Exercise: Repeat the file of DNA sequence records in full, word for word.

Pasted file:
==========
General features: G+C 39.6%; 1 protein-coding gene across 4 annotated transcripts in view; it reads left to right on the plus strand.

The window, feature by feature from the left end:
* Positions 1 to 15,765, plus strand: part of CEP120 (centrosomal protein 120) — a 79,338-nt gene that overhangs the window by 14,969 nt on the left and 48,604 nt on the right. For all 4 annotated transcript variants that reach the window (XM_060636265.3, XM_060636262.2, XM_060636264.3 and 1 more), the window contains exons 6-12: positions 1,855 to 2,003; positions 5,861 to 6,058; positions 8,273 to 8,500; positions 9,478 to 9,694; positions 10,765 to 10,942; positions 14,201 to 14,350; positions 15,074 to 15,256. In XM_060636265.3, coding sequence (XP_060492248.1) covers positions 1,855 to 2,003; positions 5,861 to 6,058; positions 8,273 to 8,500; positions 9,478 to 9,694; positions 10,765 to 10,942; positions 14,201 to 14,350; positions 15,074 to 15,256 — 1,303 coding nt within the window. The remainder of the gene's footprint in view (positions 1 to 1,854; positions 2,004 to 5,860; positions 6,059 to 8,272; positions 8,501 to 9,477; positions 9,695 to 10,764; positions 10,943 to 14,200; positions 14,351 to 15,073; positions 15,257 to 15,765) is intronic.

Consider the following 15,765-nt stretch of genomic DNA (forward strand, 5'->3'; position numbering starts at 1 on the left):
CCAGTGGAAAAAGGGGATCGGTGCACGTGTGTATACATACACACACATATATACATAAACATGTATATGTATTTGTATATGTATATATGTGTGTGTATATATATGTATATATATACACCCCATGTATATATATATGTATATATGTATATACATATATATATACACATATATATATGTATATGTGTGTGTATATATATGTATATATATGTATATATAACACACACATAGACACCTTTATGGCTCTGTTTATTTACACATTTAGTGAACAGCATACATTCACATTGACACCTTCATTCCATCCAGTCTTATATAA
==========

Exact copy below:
General features: G+C 39.6%; 1 protein-coding gene across 4 annotated transcripts in view; it reads left to right on the plus strand.

The window, feature by feature from the left end:
* Positions 1 to 15,765, plus strand: part of CEP120 (centrosomal protein 120) — a 79,338-nt gene that overhangs the window by 14,969 nt on the left and 48,604 nt on the right. For all 4 annotated transcript variants that reach the window (XM_060636265.3, XM_060636262.2, XM_060636264.3 and 1 more), the window contains exons 6-12: positions 1,855 to 2,003; positions 5,861 to 6,058; positions 8,273 to 8,500; positions 9,478 to 9,694; positions 10,765 to 10,942; positions 14,201 to 14,350; positions 15,074 to 15,256. In XM_060636265.3, coding sequence (XP_060492248.1) covers positions 1,855 to 2,003; positions 5,861 to 6,058; positions 8,273 to 8,500; positions 9,478 to 9,694; positions 10,765 to 10,942; positions 14,201 to 14,350; positions 15,074 to 15,256 — 1,303 coding nt within the window. The remainder of the gene's footprint in view (positions 1 to 1,854; positions 2,004 to 5,860; positions 6,059 to 8,272; positions 8,501 to 9,477; positions 9,695 to 10,764; positions 10,943 to 14,200; positions 14,351 to 15,073; positions 15,257 to 15,765) is intronic.

Consider the following 15,765-nt stretch of genomic DNA (forward strand, 5'->3'; position numbering starts at 1 on the left):
CCAGTGGAAAAAGGGGATCGGTGCACGTGTGTATACATACACACACATATATACATAAACATGTATATGTATTTGTATATGTATATATGTGTGTGTATATATATGTATATATATACACCCCATGTATATATATATGTATATATGTATATACATATATATATACACATATATATATGTATATGTGTGTGTATATATATGTATATATATGTATATATAACACACACATAGACACCTTTATGGCTCTGTTTATTTACACATTTAGTGAACAGCATACATTCACATTGACACCTTCATTCCATCCAGTCTTATATAA